Why leaders fail at creating meaningful connections 12_10_13
The fil rouge at the 2012 ICF Global Conference: the ability to reveal one’s vulnerability to self and others holds the key to effective relationships hence leadership.
From October 4th to 6th nine hundred coaches from 55 countries met in London for the 2012 ICF Global Coaching Conference. In all the sessions I attended there was a thin yet resistant fil rouge: connections are possible only when we drop the shields we created to protect our vulnerability.
In the session that Nadjeschda Taranzcewski and I held on the opening day of the conference we introduced the concept of the different Selves we build and reinforce in life in order to protect our vulnerability. When we are born, while we have the potential to access and express any quality, value, behavior, emotion that are part of the human experience, we only develop a few of them that becomes our “operating system”. Each of these becomes a sub-personality and each has a goal: they are born to protect our vulnerability. They are our survival strategies.
When we are born we are completely vulnerable and dependent on others. We need love, attention and safety to survive. We start experimenting behaviors that can ensure we get our physical and psychological survival needs met. Depending on the families and the parent’s expectations, we may discover that laughter and seeking physical contact will be rewarding, or that crying will get the attention of others.
While growing up, we develop all the behaviors that will ensure rewards (love, attention) and we disown or repress all those that we know can be punished, ridiculed, o ignored. This process continues and refines during all our lives to the point that we lose access to our vulnerability and the idea of revealing it is unbearable, terrifying.
We can give names to those sub-personalities or Selves: in my childhood, for example, I developed some parts of me that I call the “Achiever” and the “Entertainer” that were instrumental for my success in my professional life but overtime became a prison and prevented me from having true, deep connections with others. All these parts of us or Selves are useful but they become our unconscious automatic pilot, restricting our choices and the possibility to respond to life circumstances in a more effective way.
In another session of the conference, Dorothy Siminovitch, Ph.D., talked about how the leaders’ conception of success is influenced by their responses to global phenomena of volatility, uncertainty, complexity and ambiguity (VUCA). Those forces provoke discordant leaders dynamics, particularly the “Shadow Syndromes” of the “Hero” (the narcissist) and the “Perfectionist” (the controller).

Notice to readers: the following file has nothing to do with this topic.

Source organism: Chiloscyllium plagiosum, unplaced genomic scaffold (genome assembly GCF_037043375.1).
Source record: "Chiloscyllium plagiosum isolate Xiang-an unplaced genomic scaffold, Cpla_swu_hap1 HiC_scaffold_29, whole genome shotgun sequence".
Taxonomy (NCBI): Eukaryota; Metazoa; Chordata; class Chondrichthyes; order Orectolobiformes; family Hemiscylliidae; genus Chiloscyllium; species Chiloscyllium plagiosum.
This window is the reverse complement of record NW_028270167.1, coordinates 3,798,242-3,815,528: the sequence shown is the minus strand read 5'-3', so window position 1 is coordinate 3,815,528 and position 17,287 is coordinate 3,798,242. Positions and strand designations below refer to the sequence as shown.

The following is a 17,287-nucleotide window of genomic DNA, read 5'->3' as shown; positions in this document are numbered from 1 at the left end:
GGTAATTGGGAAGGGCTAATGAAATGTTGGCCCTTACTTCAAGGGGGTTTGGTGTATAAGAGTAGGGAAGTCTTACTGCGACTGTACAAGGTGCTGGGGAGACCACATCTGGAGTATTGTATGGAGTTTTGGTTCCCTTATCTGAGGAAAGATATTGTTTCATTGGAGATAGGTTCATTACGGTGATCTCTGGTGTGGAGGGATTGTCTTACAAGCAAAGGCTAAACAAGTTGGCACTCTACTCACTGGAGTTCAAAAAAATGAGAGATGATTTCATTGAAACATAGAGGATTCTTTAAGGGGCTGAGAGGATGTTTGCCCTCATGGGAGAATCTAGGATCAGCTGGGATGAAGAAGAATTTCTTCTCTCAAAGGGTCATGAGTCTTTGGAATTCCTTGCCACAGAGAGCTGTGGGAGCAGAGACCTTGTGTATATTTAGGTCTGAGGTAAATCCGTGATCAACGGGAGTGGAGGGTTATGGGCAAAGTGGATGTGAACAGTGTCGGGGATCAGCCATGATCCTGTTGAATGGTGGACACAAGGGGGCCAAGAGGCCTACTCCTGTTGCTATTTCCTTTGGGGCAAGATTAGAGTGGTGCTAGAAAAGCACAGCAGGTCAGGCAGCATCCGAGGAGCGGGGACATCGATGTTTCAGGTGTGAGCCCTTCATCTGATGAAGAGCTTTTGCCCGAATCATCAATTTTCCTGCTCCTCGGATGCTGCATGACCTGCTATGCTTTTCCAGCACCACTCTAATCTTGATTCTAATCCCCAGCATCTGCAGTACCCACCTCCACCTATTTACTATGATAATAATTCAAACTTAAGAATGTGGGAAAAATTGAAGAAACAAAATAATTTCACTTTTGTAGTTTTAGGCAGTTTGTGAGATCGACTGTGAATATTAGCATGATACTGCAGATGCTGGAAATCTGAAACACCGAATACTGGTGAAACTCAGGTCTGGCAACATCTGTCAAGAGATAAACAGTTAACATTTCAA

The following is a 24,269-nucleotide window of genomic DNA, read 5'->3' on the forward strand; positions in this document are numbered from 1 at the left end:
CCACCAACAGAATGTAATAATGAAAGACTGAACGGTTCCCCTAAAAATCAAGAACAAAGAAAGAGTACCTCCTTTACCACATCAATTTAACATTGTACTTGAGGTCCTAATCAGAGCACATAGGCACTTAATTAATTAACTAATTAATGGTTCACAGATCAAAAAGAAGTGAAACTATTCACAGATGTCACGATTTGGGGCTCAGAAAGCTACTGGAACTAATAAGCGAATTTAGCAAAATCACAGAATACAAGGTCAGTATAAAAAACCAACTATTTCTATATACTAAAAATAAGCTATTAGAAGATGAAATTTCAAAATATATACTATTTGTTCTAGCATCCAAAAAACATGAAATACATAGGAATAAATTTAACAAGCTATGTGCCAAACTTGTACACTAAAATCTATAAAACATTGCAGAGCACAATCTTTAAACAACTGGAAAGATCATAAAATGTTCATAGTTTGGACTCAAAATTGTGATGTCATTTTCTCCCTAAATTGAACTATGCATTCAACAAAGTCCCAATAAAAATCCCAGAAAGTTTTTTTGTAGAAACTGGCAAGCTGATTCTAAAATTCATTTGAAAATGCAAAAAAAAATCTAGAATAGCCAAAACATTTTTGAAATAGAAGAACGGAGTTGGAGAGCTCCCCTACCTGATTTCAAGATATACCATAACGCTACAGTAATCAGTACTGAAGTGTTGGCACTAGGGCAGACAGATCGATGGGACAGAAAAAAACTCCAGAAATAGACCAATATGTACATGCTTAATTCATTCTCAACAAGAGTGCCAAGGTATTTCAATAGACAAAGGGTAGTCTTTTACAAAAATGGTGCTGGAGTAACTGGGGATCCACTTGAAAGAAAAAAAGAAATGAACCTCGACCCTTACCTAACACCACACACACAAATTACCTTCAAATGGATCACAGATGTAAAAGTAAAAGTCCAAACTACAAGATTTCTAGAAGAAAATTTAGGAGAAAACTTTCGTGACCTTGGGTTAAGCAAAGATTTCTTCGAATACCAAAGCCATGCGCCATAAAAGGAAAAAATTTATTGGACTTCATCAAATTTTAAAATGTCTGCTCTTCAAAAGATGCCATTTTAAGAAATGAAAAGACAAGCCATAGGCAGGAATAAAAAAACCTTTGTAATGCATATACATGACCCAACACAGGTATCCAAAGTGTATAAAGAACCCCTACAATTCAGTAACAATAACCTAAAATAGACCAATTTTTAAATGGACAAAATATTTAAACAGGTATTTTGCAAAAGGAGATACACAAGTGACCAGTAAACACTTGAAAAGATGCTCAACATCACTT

Professor Brenée Brown, one of the conference Keynote speaker and research professor at the University of Houston Graduate College of Social Work is an expert of vulnerability. She researched shame, authenticity, courage and vulnerability for 10 years. She says that we are hardwired to connect with others, it is what gives meaning to our lives, but the majority of the participants of her research on connections spoke about betrayal and shame and the fear of not being worth of real connections. The fear of being vulnerable is what prevents true connections.
Brenée says that vulnerability and shame are deeply human emotions but the expectations that drive shame are organised by gender. For women it’s “Do it all, do it perfectly and never look as if you’re working very hard”. And for men it’s “Don’t be perceived as weak”. Coming back to my previous sharing about the Selves that we develop, we can say that women are led by a group of Selves called “Perfectionist”, “Pusher”, and “Controller”, while men are mostly led by the “Warrior”, the “Powerful”, the “I-can-take-it-all”.
When I think of the corporate leaders in their professional settings, with the pressure they live with and the need to perform to survive the rat-race, with few exceptions they stick to their Selves as shields to protect their vulnerability, their fear of not being worthy whatever it means for men and women.
Accessing and revealing our vulnerability is the key to building trust and connections, and is one of the qualities that allow leaders to be authentic. But in the corporate setting leaders still associate being vulnerable with weakness. Instead the greatest leaders influence and impact others through their authenticity and their courage, not their power or status. Vulnerable leaders are able to take in feedback graciously instead of avoiding it for the fear to feel hurt. They are in contact with their sadness as well as their enthusiasm and this opens up to greater empathy with their collaborators’ struggles. Vulnerable leaders create trust because they reveal themselves for what they truly are, they don’t need to wear masks or play games in order to gain respect and authority. There is a sense of congruence in all what they think, say, feel, do.
I experienced revealing my vulnerability in my professional life, even during Board meetings, and people came to me to express their respect and appreciation for the courage it took to stand with my authenticity and accepting to be hurt. It was not felt as weakness but as boldness and as an expression of self-worth.
In Brenée Brown words: “Our capacity for wholeheartedness can never be greater than our willingness to be broken-hearted. It means engaging with the world from a place of vulnerability and worthiness. It’s about being all in, saying, ‘I’m here and I’m going to love you fully and if you cheat on me you’re going to devastate me and break my heart, but I’m not holding back because this is short.’”